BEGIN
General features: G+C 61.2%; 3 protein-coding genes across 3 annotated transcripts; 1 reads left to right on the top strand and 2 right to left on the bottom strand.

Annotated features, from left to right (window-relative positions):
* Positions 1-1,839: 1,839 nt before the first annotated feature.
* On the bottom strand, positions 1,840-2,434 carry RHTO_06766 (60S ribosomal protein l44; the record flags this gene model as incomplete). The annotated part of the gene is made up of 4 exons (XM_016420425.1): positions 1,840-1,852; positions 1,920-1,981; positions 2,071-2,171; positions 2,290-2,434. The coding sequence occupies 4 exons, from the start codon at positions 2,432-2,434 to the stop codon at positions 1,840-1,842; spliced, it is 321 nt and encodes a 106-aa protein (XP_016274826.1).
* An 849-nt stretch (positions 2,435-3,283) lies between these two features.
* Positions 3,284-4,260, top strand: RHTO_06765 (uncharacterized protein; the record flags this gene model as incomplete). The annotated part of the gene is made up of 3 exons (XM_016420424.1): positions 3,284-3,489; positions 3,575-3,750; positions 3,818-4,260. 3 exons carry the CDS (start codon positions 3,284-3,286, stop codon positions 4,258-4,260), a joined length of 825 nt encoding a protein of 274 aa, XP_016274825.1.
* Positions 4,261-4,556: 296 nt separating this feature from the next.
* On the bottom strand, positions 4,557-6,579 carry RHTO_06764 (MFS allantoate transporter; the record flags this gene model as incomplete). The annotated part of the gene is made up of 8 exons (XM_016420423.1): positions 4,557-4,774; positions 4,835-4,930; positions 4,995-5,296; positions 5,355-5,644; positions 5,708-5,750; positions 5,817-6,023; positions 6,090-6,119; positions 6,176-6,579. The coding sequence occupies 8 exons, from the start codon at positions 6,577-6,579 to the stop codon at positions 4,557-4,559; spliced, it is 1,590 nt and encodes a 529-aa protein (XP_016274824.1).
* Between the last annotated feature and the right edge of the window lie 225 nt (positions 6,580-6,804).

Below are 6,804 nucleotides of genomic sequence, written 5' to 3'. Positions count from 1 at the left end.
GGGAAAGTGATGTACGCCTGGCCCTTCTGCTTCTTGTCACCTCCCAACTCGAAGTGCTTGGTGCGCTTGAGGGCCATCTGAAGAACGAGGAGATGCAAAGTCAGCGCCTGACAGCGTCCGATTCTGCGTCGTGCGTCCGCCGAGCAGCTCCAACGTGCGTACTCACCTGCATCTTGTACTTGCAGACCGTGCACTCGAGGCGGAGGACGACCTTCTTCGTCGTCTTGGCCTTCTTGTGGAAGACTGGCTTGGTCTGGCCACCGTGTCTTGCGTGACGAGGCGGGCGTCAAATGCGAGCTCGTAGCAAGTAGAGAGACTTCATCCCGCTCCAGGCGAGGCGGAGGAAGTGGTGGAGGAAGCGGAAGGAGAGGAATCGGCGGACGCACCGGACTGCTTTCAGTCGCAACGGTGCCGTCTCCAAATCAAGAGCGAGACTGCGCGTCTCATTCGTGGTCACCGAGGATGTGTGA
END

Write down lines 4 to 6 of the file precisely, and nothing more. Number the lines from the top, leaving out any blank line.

* On the bottom strand, positions 1,840-2,434 carry RHTO_06766 (60S ribosomal protein l44; the record flags this gene model as incomplete). The annotated part of the gene is made up of 4 exons (XM_016420425.1): positions 1,840-1,852; positions 1,920-1,981; positions 2,071-2,171; positions 2,290-2,434. The coding sequence occupies 4 exons, from the start codon at positions 2,432-2,434 to the stop codon at positions 1,840-1,842; spliced, it is 321 nt and encodes a 106-aa protein (XP_016274826.1).
* An 849-nt stretch (positions 2,435-3,283) lies between these two features.
* Positions 3,284-4,260, top strand: RHTO_06765 (uncharacterized protein; the record flags this gene model as incomplete). The annotated part of the gene is made up of 3 exons (XM_016420424.1): positions 3,284-3,489; positions 3,575-3,750; positions 3,818-4,260. 3 exons carry the CDS (start codon positions 3,284-3,286, stop codon positions 4,258-4,260), a joined length of 825 nt encoding a protein of 274 aa, XP_016274825.1.